My friend, Scott, and I sat down at a midway game during the Texas State Fair, the kind where the bell rings and you shoot water at a target as a balloon goes up.

It’s embarrassing to admit, but I always have a sense that something important is on the line when I play a game like that.

As the bell rang, I quickly established an optimal stream of water on the target, and the balloon ascended. There was no way I could lose.

When the game was over, Scott had won. The prize was a small, candy-striped unicorn, which he quickly gave to his wife, Kristi.

Even my wife wondered aloud how I had lost. For a moment, I felt less-than. How could I not succeed at such a simple game? For that brief moment, I felt measured and had come up short.

Sometimes, I think about what Jesus must have felt like when he came to earth. He left a place of intense communion with God, enjoying perfect love, unending emotional embrace and the privileges of heaven.

I imagine when he arrived as a baby (what theologians call the incarnation, meaning “to take on flesh”) and started growing up and interacting with humans, even though he got thirsty and hungry and needed rest, his experience was very different from everyone else.

He may have looked at the midway game and thought it was just fun, or he may have wondered, “Why do you do this?”

He had no regard for the trivial pursuits and worthless prizes that momentarily bring us happiness or cause us to feel shame when we don’t get them.

He believed in ideas that would have been considered ridiculous at the time, such as: Turn the other cheek when someone hits you. Love your enemies. If someone wants to take your shirt, give them your coat as well. Do all you can to be at peace with those around you. Love your neighbor as yourself.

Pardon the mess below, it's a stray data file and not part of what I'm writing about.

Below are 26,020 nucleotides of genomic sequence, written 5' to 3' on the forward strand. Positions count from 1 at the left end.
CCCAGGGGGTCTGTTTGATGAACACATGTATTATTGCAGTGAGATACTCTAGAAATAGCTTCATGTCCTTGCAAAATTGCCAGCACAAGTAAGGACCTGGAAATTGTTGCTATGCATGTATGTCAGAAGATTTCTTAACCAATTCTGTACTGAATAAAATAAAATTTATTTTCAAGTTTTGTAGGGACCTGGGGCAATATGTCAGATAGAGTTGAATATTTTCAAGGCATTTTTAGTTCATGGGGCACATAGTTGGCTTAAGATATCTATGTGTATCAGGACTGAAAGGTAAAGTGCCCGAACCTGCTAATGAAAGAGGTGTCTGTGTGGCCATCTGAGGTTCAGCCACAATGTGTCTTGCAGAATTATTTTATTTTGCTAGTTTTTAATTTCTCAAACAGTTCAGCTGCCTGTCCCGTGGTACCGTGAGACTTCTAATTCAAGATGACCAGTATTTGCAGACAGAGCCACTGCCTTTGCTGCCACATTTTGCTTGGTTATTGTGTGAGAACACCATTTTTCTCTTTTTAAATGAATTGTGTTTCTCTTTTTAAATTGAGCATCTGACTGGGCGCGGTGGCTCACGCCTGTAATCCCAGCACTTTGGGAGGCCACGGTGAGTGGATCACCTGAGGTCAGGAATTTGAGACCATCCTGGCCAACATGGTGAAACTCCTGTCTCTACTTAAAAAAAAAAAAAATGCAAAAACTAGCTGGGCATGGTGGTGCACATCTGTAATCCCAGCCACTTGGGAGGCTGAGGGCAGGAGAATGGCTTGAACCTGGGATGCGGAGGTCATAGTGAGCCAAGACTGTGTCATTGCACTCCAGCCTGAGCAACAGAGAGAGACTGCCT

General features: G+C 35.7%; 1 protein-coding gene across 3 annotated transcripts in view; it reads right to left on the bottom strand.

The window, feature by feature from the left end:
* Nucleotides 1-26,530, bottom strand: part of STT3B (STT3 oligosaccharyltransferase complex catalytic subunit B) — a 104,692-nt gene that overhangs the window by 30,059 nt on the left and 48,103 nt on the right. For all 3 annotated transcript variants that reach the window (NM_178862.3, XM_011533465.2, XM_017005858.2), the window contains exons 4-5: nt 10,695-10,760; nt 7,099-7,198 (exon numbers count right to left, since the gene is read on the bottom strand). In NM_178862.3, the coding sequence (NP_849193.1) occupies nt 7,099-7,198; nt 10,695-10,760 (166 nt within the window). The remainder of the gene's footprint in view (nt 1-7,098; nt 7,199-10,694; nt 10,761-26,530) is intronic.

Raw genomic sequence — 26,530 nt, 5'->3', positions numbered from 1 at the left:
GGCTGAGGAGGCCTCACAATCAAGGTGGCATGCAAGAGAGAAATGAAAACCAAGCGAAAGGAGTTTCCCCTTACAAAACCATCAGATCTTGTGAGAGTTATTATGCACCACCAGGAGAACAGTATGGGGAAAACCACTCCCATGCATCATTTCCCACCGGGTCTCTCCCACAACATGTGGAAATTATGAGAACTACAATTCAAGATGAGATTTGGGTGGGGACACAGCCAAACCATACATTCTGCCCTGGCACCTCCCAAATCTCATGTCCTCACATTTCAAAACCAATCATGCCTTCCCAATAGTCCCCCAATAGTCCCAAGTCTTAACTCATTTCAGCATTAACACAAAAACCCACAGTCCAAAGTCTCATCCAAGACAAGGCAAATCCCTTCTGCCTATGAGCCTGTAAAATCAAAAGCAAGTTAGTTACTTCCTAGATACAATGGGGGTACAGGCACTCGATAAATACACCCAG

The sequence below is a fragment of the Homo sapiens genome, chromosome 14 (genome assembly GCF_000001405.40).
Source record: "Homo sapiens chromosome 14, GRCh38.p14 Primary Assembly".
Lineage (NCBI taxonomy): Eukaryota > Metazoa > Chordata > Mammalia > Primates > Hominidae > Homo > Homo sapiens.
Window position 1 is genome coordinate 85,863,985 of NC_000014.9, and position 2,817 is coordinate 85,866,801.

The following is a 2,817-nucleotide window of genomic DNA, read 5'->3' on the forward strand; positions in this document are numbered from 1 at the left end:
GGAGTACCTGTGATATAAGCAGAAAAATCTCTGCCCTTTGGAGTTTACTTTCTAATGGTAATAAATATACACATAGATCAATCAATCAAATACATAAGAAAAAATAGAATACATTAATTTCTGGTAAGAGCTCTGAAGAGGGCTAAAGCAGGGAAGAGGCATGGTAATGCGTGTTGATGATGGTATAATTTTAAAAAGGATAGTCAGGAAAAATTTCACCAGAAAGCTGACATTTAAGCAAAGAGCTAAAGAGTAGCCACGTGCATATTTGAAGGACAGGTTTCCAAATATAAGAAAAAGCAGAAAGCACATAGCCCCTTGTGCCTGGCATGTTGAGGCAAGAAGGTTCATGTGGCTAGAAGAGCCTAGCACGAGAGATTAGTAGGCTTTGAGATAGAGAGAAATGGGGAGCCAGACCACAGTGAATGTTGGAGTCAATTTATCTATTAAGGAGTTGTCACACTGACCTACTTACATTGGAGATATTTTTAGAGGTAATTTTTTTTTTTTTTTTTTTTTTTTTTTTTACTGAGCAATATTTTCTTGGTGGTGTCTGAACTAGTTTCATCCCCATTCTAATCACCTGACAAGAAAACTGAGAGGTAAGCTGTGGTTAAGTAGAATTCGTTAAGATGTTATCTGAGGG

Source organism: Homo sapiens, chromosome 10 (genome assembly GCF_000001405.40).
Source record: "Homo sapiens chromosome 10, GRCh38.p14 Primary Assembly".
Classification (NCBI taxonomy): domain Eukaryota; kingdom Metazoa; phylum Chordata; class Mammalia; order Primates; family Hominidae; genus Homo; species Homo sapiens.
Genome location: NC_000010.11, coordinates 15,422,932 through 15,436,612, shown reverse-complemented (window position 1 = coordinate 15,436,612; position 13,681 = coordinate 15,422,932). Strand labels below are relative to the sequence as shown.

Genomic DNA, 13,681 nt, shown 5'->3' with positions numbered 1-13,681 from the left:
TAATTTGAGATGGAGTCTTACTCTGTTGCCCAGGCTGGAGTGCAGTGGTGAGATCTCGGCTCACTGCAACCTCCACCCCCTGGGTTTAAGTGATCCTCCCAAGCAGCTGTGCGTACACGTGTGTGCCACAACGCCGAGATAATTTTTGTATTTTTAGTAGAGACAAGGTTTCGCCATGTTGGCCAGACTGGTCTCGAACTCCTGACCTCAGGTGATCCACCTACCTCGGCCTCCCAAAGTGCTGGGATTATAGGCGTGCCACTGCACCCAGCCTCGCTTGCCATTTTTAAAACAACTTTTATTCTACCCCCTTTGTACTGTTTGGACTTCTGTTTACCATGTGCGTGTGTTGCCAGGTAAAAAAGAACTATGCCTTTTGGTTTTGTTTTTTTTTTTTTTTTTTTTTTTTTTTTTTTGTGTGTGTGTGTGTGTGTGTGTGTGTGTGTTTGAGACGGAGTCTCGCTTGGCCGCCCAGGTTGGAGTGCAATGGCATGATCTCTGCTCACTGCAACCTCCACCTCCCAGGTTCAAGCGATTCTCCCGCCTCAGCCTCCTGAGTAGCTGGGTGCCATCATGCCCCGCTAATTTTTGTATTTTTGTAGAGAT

He totally disregarded the comparative games of status and wealth because the prizes that people pursued weren’t worth winning. In every way, he seemed to fail at the kind of life we think matters most.

I recently heard a man say that while he entered the world with nothing and would leave with nothing, he didn’t come into the world alone, and he wouldn’t leave alone.

His mom was there at the beginning, along with many relatives. When he died, he anticipated being surrounded by family and friends. He was conveying the idea that life is relational, not consumeristic.

The incarnation, the heart of Christmas, is about relationship. It’s God’s move toward us with love.

I believe deep down if I could learn to live fully in God’s love, allowing God to establish my worth and fill my emotional needs for acceptance and affirmation, I wouldn’t be anxious, chasing cheap prizes.

I believe that if all of us knew that love, our world could be reborn.

Editor’s note: A version of this article first appeared on Cliff Temple Baptist Church’s pastor’s blog. It is used with permission.

Share This